• Less generous public support to families than
    other countries
  • Provision of social welfare services in
    public-private partnerships
  • Greater attention to social control than to
    social reform

Impact on Social Inequality Increase in child
poverty rates but not older adult poverty rates
in the 1990s
Chapter 9 Social Institutions and Structures
18
Trends in Health Care
  • GLOBALLY
  • Global inequalities in child and adult mortality
    are large and growing
  • Infectious and parasitic diseases are rampant in
    poor countries
  • NATIONALLY
  • The only affluent country with no universal
    health plan
  • Rapid growth in therapeutic medicine
  • An increased emphasis on culture
  • Cost containment through consumer-driven health
    care
  • Provider-based cost containment (managed care)
  • Bioscience knowledge and bioscientific technology
    more sophisticated and beyond the reach of
    understanding of non-scientists

Impact on Social Inequality Socioeconomic
status, race, ethnicity, and poverty seen as the
driving force behind growing health disparities
Chapter 9 Social Institutions and Structures
19
Trends in Mass Media
  • GLOBALLY
  • Worldwide immediate access to different cultures
    and different markets
  • Widespread access to multiple forms of mass
    communication
  • Media companies targeting a global market to sell
    product
  • NATIONALLY
  • Growth in media outlets and media products
  • More time and money spent on media products
  • Integration of media functions
  • Concentration of ownership
  • Impact on Social Inequality
  • Stereotypical media presentations of minority
    groups
  • Control of cultural meanings to benefit elites
    and silence dissident views
  • Unequal access to Internet serves to perpetuate
    social class standing

Chapter 9 Social Institutions and Structures
20
Thinking about Theory
  • In the conservative thesis, inequality is the
    natural, divine order, and no efforts should be
    made to alter it.
  • In the radical antithesis, equality is the
    natural, divine order inequality is based on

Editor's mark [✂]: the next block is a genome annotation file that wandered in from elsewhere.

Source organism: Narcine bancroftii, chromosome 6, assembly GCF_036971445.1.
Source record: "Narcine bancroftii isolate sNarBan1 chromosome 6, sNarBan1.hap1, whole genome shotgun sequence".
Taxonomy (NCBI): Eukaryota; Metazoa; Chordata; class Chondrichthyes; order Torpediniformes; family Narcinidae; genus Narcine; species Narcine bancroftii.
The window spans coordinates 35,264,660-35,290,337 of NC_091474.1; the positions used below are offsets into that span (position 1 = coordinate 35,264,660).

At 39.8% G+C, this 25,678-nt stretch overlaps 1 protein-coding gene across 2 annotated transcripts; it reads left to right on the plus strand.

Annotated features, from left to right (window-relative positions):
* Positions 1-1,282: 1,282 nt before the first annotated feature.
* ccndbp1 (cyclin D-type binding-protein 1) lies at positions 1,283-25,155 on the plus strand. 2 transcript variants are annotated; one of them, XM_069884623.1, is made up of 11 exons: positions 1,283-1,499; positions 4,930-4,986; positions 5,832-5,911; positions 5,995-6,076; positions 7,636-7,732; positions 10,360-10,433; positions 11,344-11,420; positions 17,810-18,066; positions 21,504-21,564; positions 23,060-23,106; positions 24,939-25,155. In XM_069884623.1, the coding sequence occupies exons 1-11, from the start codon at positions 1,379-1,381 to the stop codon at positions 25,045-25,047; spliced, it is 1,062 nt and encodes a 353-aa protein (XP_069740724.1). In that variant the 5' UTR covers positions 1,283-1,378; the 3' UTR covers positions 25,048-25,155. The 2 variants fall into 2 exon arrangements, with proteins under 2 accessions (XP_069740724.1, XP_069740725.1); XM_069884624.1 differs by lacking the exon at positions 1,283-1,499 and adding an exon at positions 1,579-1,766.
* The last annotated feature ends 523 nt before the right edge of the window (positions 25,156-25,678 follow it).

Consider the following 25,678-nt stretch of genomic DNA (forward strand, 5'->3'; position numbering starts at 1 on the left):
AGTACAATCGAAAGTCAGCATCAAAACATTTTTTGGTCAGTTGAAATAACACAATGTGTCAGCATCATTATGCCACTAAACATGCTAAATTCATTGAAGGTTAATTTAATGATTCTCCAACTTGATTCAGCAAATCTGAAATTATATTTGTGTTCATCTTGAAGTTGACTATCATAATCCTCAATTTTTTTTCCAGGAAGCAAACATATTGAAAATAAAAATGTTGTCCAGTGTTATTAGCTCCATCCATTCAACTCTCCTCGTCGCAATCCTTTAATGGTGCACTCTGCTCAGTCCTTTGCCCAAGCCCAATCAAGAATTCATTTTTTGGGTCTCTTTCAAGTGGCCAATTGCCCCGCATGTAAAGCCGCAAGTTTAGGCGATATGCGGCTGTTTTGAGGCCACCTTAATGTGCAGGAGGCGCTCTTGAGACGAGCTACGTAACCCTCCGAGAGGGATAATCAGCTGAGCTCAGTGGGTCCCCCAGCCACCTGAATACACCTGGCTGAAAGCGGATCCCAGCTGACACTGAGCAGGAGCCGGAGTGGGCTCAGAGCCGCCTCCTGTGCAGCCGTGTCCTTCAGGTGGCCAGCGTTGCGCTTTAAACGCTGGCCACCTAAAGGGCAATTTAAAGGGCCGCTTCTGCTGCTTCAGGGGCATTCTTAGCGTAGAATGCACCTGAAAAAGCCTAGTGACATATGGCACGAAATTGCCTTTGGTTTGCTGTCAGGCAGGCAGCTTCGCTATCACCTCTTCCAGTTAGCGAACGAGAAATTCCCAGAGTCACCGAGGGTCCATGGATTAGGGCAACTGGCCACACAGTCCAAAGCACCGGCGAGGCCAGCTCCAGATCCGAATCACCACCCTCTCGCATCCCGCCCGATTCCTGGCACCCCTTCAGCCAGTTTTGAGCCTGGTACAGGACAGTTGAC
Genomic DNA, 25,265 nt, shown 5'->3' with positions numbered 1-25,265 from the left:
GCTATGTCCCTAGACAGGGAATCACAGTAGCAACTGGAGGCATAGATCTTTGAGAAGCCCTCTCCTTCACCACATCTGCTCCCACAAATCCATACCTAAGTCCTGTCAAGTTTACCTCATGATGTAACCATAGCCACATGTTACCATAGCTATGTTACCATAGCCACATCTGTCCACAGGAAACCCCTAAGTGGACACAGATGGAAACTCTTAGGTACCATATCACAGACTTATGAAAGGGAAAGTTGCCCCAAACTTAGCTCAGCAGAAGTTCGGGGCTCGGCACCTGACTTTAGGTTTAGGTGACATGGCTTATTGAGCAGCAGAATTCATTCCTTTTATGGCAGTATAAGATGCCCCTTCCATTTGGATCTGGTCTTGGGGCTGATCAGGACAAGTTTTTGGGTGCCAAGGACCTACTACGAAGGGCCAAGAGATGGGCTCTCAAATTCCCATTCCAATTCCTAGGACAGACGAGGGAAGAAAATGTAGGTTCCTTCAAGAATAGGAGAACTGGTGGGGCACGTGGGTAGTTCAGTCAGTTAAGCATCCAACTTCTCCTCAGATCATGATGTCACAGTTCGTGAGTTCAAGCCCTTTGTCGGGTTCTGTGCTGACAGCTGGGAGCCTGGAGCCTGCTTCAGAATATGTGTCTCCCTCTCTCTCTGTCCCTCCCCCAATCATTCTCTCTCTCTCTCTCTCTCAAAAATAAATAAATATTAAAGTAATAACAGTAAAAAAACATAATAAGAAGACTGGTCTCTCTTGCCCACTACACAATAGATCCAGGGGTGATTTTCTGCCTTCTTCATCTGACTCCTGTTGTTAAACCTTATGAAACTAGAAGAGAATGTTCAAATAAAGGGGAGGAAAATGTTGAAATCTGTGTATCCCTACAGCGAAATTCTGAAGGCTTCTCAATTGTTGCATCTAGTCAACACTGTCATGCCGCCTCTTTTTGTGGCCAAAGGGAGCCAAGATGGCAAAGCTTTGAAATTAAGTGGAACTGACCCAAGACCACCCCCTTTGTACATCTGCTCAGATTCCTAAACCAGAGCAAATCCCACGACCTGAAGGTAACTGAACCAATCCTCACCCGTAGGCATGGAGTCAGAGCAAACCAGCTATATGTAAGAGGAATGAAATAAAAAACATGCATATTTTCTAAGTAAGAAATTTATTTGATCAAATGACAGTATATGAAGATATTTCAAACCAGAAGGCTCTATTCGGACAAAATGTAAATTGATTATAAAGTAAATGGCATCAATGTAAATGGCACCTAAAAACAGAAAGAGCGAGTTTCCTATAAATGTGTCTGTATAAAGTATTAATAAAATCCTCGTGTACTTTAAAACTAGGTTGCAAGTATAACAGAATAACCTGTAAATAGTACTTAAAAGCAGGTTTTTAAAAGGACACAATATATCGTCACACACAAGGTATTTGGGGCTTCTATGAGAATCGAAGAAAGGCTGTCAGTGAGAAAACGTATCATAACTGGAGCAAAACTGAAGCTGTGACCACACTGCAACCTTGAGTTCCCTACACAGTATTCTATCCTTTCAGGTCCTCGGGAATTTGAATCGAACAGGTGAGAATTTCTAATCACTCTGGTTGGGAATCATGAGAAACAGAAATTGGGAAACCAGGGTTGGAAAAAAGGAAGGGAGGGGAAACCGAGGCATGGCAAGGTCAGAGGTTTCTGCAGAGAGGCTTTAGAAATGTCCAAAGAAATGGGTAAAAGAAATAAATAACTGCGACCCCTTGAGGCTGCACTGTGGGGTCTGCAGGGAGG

abuse of privilege and should be minimized.

Chapter 9 Social Institutions and Structures
21
Classical Theories
  • Marx
  • Class differences based on exploitation and
    domination by the owners of production and
    alienation among the workers
  • Social class as a central variable in human
    behavior and a central force in human history
  • Class consciousnessthe awareness of ones social
    class and hostility toward other classes
    motivates people to transform society
  • Weber
  • Class division based on life chances in the
    marketplace
  • Life chances reflect the distribution of power
    within a community, including economic power,
    social prestige, and legal power
  • Life chances fall on a continuum
  • Great variability found along the continuum
    reflects the multiple sources of power

Chapter 9 Social Institutions and Structures
22
Contemporary Theories
  • Functional Theories
  • Structural inequality and social classes
    necessary for society
  • Unequal rewards for different types of work
  • Guarantee that the most talented persons will
    work hard and produce technological innovation to
    benefit the whole society
  • Poverty caused by traditional attitudes and the
    failure to modernize
  • Conflict Theories
  • Emphasize the role of power, domination, and
    coercion in the maintenance of inequality
  • Persons with superior wealth and income also hold
    superior social and political power
  • Persons with superior wealth use their power to
    protect their privileged positions

Chapter 9 Social Institutions and Structures
23
Consider
  • What is structuration theory and why is it a
    preferred framework for social work practice?
  • What is neoliberalism and why is it the dominant
    economic philosophy today?
  • How does the World Systems perspective differ
    from neoliberalism?

Chapter 9 Social Institutions and Structures